In this report we describe 5 JMML patients registered in the database of the European Working Group on Childhood MDS (EWOG-MDS), who have received umbilical cord stem cells from an HLA-identical sibling (Table 1). So far only MacMillan et al. has described a JMML patient who received HLA-identical sibling umbilical cord cells.7 More information is available on unrelated UCBT in JMML.3,7,8 Recently, from the combined EWOG-MDS/EBMT registry, Locatelli et al. described 100 JMML patients of whom 7 received an unrelated UCBT. These 7 patients showed a delayed hematologic recovery, but the outcome was comparable to the children treated with other stem cell sources.3 Rocha et al. reported that children receiving a related UCBT for malignancies, bone marrow failure syndromes, hemoglobinopathies, inborn errors of metabolism or immunodeficiencies, had a slower hematopoietic recovery and a lower risk of acute and chronic GVHD than children receiving a related bone marrow transplantation.9 Gluckman et al. have shown that the amount of acute GVHD in related UCBT is lower (18%) than in unrelated UCBT (32%).10 These studies underscore the relative immune naivety of the UCB cells and the feasibility of the use of UCBs especially for childhood transplantation settings. However, especially in JMML, where the GvL-effect is an important contributor to the success of the transplantation procedure, it could be questioned whether these relatively naive umbilical stem cells from sibling donors should be used in all patients, especially when alternative donors would be available.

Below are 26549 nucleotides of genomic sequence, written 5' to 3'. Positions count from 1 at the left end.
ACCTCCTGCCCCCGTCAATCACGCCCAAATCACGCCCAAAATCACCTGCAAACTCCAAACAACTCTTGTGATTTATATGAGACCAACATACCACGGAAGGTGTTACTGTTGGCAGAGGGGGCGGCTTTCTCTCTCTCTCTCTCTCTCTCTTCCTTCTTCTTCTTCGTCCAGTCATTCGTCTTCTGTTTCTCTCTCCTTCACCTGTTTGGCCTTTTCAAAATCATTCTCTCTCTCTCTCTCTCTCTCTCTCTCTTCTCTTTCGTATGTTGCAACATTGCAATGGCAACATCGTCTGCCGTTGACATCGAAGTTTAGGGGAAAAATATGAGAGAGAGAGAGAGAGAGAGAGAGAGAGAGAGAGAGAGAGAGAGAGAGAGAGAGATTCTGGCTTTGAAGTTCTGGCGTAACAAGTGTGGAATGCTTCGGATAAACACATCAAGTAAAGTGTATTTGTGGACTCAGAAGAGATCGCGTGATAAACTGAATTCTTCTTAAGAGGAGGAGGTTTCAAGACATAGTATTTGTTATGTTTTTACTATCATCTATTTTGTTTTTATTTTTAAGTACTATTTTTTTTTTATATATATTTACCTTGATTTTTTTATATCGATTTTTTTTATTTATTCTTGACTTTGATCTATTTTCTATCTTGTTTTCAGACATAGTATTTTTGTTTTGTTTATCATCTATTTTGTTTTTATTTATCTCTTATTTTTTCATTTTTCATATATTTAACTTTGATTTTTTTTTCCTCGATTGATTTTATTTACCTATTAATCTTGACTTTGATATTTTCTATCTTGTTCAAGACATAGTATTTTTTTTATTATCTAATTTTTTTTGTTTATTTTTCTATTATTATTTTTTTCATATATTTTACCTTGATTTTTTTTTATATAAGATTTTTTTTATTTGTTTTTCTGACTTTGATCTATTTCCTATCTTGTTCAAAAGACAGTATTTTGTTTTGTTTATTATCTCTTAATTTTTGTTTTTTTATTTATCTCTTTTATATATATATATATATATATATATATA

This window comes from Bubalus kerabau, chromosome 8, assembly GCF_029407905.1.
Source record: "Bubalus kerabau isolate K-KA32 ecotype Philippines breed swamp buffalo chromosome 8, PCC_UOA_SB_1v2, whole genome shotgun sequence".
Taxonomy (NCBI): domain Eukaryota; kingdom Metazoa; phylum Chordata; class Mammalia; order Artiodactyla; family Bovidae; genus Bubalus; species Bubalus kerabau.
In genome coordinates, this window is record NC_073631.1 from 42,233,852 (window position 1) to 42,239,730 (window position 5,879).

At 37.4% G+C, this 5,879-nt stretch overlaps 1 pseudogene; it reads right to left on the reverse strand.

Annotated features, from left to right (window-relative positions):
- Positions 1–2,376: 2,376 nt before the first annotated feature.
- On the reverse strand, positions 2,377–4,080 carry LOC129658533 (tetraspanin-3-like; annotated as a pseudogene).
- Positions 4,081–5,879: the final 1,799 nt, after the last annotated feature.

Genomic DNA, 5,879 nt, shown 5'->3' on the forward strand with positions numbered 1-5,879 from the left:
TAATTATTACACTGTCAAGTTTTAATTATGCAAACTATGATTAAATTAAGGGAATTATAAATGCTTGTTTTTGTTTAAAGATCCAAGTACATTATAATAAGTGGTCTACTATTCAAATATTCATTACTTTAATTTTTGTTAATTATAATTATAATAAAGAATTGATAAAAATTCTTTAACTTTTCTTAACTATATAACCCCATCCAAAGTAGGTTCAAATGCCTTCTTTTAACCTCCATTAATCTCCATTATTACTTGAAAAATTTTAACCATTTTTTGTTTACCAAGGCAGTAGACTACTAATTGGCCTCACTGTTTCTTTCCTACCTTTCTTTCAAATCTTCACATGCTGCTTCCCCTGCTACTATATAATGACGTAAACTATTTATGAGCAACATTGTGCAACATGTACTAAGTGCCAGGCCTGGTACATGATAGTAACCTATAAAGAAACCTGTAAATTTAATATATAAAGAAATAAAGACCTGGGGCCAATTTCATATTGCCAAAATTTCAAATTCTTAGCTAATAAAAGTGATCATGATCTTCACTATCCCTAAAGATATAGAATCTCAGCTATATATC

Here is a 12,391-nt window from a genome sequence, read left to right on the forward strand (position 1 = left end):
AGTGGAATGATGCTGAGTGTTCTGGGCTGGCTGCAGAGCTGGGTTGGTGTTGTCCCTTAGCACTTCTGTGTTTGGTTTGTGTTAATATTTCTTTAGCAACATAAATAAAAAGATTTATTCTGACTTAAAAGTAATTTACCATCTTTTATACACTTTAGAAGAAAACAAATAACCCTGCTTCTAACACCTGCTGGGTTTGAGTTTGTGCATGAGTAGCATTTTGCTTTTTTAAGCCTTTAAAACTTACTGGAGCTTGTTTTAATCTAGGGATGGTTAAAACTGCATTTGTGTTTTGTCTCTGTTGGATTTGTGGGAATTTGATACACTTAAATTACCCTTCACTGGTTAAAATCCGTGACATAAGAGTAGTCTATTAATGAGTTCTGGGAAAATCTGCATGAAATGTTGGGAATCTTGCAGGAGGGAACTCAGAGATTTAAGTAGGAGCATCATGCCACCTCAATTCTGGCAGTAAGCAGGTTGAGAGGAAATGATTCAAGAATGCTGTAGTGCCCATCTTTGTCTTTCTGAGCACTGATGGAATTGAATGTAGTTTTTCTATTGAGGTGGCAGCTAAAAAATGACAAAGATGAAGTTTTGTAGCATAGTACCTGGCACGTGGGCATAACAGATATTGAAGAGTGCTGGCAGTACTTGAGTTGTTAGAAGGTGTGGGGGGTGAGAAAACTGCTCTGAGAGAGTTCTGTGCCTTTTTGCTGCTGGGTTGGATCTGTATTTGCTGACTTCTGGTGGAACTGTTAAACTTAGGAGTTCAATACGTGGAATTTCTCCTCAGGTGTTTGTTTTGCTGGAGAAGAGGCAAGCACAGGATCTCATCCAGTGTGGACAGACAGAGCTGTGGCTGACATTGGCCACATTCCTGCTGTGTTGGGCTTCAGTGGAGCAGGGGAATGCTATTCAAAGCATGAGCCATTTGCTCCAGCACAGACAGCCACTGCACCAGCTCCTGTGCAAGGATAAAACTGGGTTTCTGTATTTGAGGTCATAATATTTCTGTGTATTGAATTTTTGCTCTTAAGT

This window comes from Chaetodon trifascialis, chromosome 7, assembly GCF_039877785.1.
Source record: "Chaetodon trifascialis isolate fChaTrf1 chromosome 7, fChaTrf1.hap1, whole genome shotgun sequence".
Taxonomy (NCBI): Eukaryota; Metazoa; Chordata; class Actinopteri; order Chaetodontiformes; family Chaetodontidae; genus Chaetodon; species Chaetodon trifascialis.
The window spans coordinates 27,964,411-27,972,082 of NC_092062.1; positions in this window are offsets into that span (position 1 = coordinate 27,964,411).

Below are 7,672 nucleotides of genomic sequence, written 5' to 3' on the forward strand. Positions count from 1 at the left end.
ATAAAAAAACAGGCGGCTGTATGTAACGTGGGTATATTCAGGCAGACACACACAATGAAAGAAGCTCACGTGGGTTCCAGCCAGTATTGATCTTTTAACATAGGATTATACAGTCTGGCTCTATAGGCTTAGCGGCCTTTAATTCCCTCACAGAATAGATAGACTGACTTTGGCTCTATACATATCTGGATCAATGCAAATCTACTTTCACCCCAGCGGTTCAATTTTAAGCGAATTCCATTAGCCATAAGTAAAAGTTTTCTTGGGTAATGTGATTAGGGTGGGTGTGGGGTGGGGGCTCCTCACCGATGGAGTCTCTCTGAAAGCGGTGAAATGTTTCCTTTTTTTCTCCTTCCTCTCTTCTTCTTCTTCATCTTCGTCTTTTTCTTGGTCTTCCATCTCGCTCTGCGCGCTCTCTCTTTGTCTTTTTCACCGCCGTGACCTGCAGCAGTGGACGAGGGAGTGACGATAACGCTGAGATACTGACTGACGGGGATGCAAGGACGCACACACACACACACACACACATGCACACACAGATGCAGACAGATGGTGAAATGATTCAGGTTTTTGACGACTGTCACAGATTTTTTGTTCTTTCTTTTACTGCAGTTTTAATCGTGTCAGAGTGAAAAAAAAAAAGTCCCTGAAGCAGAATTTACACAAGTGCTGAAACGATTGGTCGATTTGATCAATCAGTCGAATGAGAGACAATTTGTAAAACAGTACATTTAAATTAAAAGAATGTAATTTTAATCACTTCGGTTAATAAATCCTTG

In all cases full donor-chimerism was found after transplantation. In the cases that relapsed, a mixed chimerism was found prior to clinical progression. In addition, in Patient 1 increasing mixed donor-chimerism developed from day 42 onwards without clinical signs of relapse (Figure 1). Mixed donor-chimerism after SCT in JMML has been shown to be an important predictor for relapse, therefore discontinuation of immunosuppressive therapy (IST) is the first step to prevent relapse if this occurs early after transplantation.11 To avoid relapse, a second stem cell transplantation was considered, but the parents were very reluctant to proceed, because of the absence of any clinical signs of JMML and the excellent clinical condition of the child. Therefore, 6-mercaptopurine (6-MP) (average dose 40 mg/m2) was started on day 145 after SCT. When, after initial improvement, donor-chimerism increased, 6-MP was replaced by 13-cisretinoic acid (100 mg/m2/day every other week) for 2.5 years until the age of five years. Thereafter, the child remained well with a current follow-up of five years after SCT. At present the percentage of donor cells is 15%, without any clinical sign of JMML. At the moment no series are available on the use of 6-MP and 13-cis-retinoic acid in a relapse setting after SCT for JMML. Although Locatelli et al. showed that second SCT was successful in 7/15 cases with a relapse after SCT, the issue whether to proceed to a second SCT in all cases of mixed donor-chimerism without any clinical signs of JMML has not been clarifed.3
We conclude that in JMML umbilical cord stem cells can be considered a good alternative source for HSCT. However, whether the use of sibling HLA-identical UCB should be advocated needs to be confirmed in larger series of JMML patients.
Prof. Dr. P.D. Emanuel for his expert advise on he management of Patient 1; dr. C.P. Kratz for performing the mutation analysis of the JMML patients.
Funding: the scientific work of ACHdV is supported by a grant from the KIKA Foundation, Amstelveen, The Netherlands.
- Copyright© 2009 Ferrata Storti Foundation